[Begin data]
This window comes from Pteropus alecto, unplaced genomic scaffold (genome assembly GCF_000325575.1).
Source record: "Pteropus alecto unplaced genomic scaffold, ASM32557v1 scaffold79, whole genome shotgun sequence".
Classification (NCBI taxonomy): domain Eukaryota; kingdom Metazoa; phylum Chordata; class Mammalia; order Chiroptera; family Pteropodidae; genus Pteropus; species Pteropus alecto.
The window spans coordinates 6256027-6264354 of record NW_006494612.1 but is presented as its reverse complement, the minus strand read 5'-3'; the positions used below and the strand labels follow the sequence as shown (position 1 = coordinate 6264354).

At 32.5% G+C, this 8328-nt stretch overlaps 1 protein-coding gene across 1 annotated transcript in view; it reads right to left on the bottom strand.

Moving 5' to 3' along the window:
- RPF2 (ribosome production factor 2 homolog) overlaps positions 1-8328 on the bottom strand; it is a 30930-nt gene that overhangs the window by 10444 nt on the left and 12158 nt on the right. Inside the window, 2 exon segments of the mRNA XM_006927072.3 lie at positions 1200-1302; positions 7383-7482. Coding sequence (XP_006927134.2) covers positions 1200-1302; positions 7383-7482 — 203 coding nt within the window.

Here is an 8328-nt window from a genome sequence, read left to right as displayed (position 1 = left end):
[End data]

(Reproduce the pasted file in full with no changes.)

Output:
This window comes from Pteropus alecto, unplaced genomic scaffold (genome assembly GCF_000325575.1).
Source record: "Pteropus alecto unplaced genomic scaffold, ASM32557v1 scaffold79, whole genome shotgun sequence".
Classification (NCBI taxonomy): domain Eukaryota; kingdom Metazoa; phylum Chordata; class Mammalia; order Chiroptera; family Pteropodidae; genus Pteropus; species Pteropus alecto.
The window spans coordinates 6256027-6264354 of record NW_006494612.1 but is presented as its reverse complement, the minus strand read 5'-3'; the positions used below and the strand labels follow the sequence as shown (position 1 = coordinate 6264354).

At 32.5% G+C, this 8328-nt stretch overlaps 1 protein-coding gene across 1 annotated transcript in view; it reads right to left on the bottom strand.

Moving 5' to 3' along the window:
- RPF2 (ribosome production factor 2 homolog) overlaps positions 1-8328 on the bottom strand; it is a 30930-nt gene that overhangs the window by 10444 nt on the left and 12158 nt on the right. Inside the window, 2 exon segments of the mRNA XM_006927072.3 lie at positions 1200-1302; positions 7383-7482. Coding sequence (XP_006927134.2) covers positions 1200-1302; positions 7383-7482 — 203 coding nt within the window.

Here is an 8328-nt window from a genome sequence, read left to right as displayed (position 1 = left end):